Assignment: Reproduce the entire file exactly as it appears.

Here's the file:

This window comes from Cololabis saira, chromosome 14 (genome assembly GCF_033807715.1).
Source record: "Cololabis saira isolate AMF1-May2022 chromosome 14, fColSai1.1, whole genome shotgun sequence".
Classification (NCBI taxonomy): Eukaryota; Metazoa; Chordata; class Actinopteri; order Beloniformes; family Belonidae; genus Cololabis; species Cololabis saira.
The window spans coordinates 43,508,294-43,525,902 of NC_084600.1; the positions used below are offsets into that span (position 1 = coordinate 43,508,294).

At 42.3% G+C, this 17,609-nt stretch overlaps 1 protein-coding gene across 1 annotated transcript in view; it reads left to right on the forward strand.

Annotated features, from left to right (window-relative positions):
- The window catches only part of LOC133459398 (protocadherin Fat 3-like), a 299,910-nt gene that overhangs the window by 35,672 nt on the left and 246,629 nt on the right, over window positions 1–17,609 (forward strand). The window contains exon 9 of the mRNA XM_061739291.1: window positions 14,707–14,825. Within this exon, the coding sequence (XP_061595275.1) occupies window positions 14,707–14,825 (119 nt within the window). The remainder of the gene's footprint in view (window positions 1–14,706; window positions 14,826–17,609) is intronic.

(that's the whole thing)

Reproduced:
This window comes from Cololabis saira, chromosome 14 (genome assembly GCF_033807715.1).
Source record: "Cololabis saira isolate AMF1-May2022 chromosome 14, fColSai1.1, whole genome shotgun sequence".
Classification (NCBI taxonomy): Eukaryota; Metazoa; Chordata; class Actinopteri; order Beloniformes; family Belonidae; genus Cololabis; species Cololabis saira.
The window spans coordinates 43,508,294-43,525,902 of NC_084600.1; the positions used below are offsets into that span (position 1 = coordinate 43,508,294).

At 42.3% G+C, this 17,609-nt stretch overlaps 1 protein-coding gene across 1 annotated transcript in view; it reads left to right on the forward strand.

Annotated features, from left to right (window-relative positions):
- The window catches only part of LOC133459398 (protocadherin Fat 3-like), a 299,910-nt gene that overhangs the window by 35,672 nt on the left and 246,629 nt on the right, over window positions 1–17,609 (forward strand). The window contains exon 9 of the mRNA XM_061739291.1: window positions 14,707–14,825. Within this exon, the coding sequence (XP_061595275.1) occupies window positions 14,707–14,825 (119 nt within the window). The remainder of the gene's footprint in view (window positions 1–14,706; window positions 14,826–17,609) is intronic.